In its early years, NPI had the clout that went with a high-profile Board and civic consensus as to its role and mission.  As Cleveland Tomorrow became the Greater Cleveland Partnership and BP America exited for Chicago in 1999, NPI’s leadership and funding base narrowed. New local foundation leadership viewed the organization as more of a program and project manager, not an innovator and agenda setter. Nationally, the foundation community was moving away from CDCs and place-based strategies.  NPI lacked the political power and resource base to address a changing economic environment.

NPI responded to the subprime meltdown on various fronts, including a comprehensive housing strategy (Opportunity Homes) advocacy, lawsuits, redeveloping foreclosed properties, and vacant land reutilization, but wasn’t able to act as civic convener to secure the resources and collaboration necessary to mount an effective response of scale to the market collapse.

NPI has since evolved and developed new approaches to community building in response to the changed environment which this account doesn’t assess.  Whether Cleveland Neighborhood Progress is viewed as a central address for neighborhood reinvestment or one of many sources, is unclear.

NPI was periodically evaluated by national recognized consultants (Tom Burns, Tony Proscio, and Basil Whiting) prior to submitting its funding proposals for core support. These evaluations of work done, and opinions of grantees, funders, the city, and private sector partners, as well as leaders in community development nationally, together helped shape programming going forward and are available for review.  (See Bob Jaquay, along with other related materials at the Western Reserve Historical Society).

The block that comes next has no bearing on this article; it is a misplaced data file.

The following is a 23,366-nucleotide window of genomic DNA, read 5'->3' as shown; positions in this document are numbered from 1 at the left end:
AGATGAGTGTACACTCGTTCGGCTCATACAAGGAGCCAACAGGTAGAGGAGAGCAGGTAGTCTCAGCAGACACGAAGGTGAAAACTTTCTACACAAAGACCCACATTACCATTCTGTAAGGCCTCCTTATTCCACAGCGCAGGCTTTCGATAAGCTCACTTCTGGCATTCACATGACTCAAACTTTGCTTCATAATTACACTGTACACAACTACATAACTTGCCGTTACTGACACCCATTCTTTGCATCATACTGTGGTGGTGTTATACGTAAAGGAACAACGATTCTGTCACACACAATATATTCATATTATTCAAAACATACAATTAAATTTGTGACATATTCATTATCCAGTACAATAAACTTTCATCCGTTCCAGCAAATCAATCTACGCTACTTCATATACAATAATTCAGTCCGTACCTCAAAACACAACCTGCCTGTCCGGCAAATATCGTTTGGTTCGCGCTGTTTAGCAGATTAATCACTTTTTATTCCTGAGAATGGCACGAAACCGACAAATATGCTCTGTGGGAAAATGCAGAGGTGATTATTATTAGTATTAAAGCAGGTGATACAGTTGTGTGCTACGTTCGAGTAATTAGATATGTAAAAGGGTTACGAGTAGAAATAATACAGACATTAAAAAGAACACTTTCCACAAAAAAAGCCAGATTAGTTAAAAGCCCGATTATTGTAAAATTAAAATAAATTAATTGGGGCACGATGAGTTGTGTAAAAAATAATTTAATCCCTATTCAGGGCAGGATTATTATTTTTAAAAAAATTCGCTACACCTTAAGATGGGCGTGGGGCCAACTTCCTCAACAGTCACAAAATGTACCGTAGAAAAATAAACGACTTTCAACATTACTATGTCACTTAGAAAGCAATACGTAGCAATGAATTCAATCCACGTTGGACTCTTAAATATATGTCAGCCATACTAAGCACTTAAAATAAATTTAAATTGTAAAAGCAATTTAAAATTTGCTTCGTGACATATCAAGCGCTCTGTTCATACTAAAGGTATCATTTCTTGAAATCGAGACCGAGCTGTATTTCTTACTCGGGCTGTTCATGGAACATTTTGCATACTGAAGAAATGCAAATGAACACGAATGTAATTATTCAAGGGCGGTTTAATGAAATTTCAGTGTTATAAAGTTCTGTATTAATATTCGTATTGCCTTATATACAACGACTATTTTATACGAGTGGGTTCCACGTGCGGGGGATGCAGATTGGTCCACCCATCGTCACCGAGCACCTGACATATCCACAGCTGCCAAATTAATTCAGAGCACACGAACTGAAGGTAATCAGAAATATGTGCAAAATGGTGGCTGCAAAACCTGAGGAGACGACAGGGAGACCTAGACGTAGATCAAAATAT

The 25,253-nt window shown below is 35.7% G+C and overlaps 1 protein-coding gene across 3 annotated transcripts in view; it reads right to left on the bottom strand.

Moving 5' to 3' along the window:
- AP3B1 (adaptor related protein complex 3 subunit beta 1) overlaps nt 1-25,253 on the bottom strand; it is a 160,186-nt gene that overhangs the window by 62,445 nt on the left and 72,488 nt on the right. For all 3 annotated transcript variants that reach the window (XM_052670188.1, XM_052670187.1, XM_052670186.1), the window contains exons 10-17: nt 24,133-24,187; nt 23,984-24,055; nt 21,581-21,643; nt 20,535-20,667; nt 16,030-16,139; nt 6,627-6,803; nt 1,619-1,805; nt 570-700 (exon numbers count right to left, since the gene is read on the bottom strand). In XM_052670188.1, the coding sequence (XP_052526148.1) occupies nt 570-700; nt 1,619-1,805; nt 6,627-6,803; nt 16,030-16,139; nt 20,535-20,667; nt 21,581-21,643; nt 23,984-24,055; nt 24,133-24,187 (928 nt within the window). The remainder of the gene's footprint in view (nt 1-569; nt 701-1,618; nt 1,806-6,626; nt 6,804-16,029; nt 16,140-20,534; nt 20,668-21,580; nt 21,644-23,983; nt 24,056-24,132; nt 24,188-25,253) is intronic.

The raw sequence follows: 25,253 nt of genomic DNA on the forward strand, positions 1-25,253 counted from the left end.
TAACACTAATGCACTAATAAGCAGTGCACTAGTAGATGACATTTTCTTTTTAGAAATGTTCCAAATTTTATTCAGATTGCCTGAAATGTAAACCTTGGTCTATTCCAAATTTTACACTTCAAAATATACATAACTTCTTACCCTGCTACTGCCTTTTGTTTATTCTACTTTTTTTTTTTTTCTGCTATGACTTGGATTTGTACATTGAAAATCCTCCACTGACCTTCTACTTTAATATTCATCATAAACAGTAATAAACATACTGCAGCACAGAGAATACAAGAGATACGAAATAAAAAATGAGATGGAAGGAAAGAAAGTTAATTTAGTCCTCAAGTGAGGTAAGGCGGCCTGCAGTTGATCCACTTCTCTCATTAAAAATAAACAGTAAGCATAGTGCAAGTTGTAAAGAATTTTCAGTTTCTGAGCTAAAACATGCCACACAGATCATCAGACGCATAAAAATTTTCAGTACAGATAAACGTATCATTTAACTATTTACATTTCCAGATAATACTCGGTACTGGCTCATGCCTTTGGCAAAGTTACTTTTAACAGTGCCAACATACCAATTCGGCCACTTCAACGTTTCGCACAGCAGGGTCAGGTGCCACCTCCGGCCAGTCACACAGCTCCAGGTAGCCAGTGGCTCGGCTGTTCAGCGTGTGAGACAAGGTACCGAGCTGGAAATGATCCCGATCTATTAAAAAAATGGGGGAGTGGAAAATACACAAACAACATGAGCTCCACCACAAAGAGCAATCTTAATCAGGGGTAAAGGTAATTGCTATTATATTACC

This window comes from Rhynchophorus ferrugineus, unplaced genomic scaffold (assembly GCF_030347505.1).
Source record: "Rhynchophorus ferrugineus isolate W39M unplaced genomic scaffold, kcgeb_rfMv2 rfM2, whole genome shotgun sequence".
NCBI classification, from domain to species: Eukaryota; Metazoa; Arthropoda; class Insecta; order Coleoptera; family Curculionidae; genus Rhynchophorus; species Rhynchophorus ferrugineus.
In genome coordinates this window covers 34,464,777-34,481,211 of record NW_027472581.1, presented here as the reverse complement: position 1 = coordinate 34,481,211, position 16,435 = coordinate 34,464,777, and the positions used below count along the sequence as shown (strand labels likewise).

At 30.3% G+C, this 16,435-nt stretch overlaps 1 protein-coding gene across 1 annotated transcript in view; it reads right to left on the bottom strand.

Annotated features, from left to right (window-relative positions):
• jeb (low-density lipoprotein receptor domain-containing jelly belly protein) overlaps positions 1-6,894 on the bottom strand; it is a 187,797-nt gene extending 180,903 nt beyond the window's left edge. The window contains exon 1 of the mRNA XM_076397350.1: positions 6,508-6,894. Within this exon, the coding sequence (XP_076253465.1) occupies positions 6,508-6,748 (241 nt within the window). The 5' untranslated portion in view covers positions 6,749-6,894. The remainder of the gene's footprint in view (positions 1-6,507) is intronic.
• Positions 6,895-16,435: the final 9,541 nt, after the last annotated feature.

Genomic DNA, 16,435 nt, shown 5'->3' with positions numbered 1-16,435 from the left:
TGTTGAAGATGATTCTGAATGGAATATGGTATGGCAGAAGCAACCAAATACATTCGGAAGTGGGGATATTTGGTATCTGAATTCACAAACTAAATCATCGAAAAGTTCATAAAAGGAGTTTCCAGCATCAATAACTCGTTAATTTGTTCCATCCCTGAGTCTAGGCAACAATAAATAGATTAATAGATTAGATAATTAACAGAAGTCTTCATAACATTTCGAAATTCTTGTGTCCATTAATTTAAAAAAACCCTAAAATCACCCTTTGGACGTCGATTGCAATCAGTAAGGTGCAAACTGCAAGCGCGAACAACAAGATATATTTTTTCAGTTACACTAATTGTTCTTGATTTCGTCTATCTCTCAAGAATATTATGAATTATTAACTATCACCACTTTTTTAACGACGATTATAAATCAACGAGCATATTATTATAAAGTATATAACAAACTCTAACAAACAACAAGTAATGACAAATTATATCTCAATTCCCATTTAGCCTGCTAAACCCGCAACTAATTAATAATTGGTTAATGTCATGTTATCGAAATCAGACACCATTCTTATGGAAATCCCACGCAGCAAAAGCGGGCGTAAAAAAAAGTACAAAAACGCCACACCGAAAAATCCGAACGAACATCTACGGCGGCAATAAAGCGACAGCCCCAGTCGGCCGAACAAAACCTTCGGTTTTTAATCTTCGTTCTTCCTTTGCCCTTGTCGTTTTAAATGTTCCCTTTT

In the interest of keeping a coherent big picture narrative of the Cleveland system, the  preceding assessment did not attempt to summarize these consultant reports or provide a more granular account of the operational detail of how NPI went about doing its business.  I have provided a fuller description of the contributions made by Board members and staff in the Appendix.

Neighborhoods and the CDC Strategy

More than many others, Cleveland is a city of neighborhoods, and neighborhoods are a defining quality of a legacy city. The governing coalition previously described was intended to improve neighborhood conditions by investing in community development corporations and their redevelopment efforts.  Around this basic commitment, much of the infrastructure discussed above was constructed. So, neighborhoods and the CDC strategy are at the core of our assessment. Whether this approach was or is sufficient to counter the reality of suburban sprawl and the growth of virtual communities in the internet age is an open question and one requiring new approaches and strategies.

The Cleveland community development system was built on social fabric, sense of place, value-driven staff, and committed residents.  Equity planning and a community organizing legacy supported a community land bank, CRA challenges, and a Housing Court. Keeping the community in community development was and is a core value. This contrasts with the urban renewal era when residents were removed in the interests of failed top-down planning. In the late 70’s and 80’s, the CDC strategy fit the fact situation. It provided a framework for action. Abandoned houses were being torched, banks weren’t lending, city services were sub-par. Something needed to be done. (See Randy Cunningham’s account of the early history of community organizing and its aftermath.)

Creating a CDC infrastructure was an outcome of this environment. The decision to form stand-alone organizations out of the community organizing coalitions–keeping organizing separate from development, and not aligning development with the existing social service organizations emerged without much thought of the long-term consequences.